Cope is informative on how history has shaped the life the people met along the way, sometimes going back hundreds of years. For instance, the Klamak people, now working to preserve their culture as well as the over-hunted saiga, may have descended from members of Khan's army stranded in Russia. In Kazakhstan more recent history has resulted in a formerly migratory people living on the shells of the collective farms with broken and rusted machinery scattered all about. Kazakhs are still coping with Stalin's collectivization which was accompanied by an influx of Russians making the Kazakhs a minority in their own country. The nomadic way of life was shattered; the Kazakh language was banned. The Tatars, expelled from the Crimea by Stalin, have only been allowed to return since the 1980's and are attempting to rebuild their lives and culture.
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11 of 12 people found the following review helpful By Sandra on November 9, 2013
Format: Hardcover
I started reading about Genghis Khan when I was young. I still remember the first line of the first chapter of Harold Lamb’s Genghis Khan: “Life did not matter very much in the Gobi.” That line was so evocative and I knew somehow, on a deep soul level, it was very true. I have re-read that book every five or six years since I first came across it in the 70s. I have a soft spot in my heart for Genghis Khan, or Temujin as I called him, although I rarely spoke about it. I knew it wouldn’t really go over well with all my new age, spiritually inclined friends. I read Jack Weatherford’s books, watched documentaries on the Gobi, and often searched out new books on his life and the world of Mongolia. In the past few years when I read excerpts of Tim Cope’s book, articles here and there, I knew he’d had the same urgings I had. What was it really like moving across the world, conquering everything they came in contact with, how did he manage the huge army, the logistics of the entire effort, and of course I always wanted to know, what was Temujin really like.

Tim Copes took me on that journey from Ulaanbaatar to the Danube. As is my habit, I read each night before going to sleep. I rode with Tim over the windswept Gobi, enjoyed his descriptions of places I’ll never go, re-learning the history of Temujin’s conquests, and made it up the mountain passes with those great horses into names of towns I can’t pronounce and pulled blankets around me as he froze on Altai mountains. I suffered with him when he had to leave his devoted dog, Tigon (what a spirit that dog had!) and was grateful that he was able to get him back to Australia.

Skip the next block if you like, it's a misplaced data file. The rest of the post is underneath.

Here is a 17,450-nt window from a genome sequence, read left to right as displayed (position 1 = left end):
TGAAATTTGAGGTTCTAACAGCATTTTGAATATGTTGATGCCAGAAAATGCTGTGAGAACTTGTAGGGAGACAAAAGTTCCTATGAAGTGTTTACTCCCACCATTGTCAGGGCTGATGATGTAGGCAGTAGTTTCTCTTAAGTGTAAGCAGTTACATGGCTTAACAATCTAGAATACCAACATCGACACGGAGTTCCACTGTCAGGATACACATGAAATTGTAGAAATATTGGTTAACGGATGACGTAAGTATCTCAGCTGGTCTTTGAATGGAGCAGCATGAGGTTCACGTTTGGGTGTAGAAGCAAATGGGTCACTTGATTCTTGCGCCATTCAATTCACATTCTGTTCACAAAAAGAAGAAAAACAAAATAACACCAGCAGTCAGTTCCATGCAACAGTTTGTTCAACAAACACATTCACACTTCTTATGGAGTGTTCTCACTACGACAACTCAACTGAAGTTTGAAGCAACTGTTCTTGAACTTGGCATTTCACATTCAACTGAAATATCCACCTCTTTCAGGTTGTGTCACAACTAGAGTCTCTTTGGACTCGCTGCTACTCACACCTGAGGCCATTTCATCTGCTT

I am so grateful for his journey and for sharing it. I loved the book and look forward to any book he writes in the future.

Sandra Martin
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6 of 6 people found the following review helpful By Vagabond on October 20, 2013
Format: Kindle Edition Verified Purchase
A fantastic, awe-inspring book that took me to places I have never been to before on so many levels. There were times when I just could not put this book down because I just had to know that happened next. Tim Cope wrote this book with such a wonderful mix of emotion, sensitivity and fact and I found myself riding the highs and lows with him all the way through. What an amazing accomplishment and despite many of the hardships that Tim encountered, his own and those of others, he never lost sight of his and their humanity and this comes shining through chapter after chapter. It is one of those stories that leaves you feeling completely bereft and lost once you finish the book and it will take a while before I will get into another book - you almost need a while to absorb and digest.
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On the Trail of Genghis Khan: An Epic Journey Through the Land of the Nomads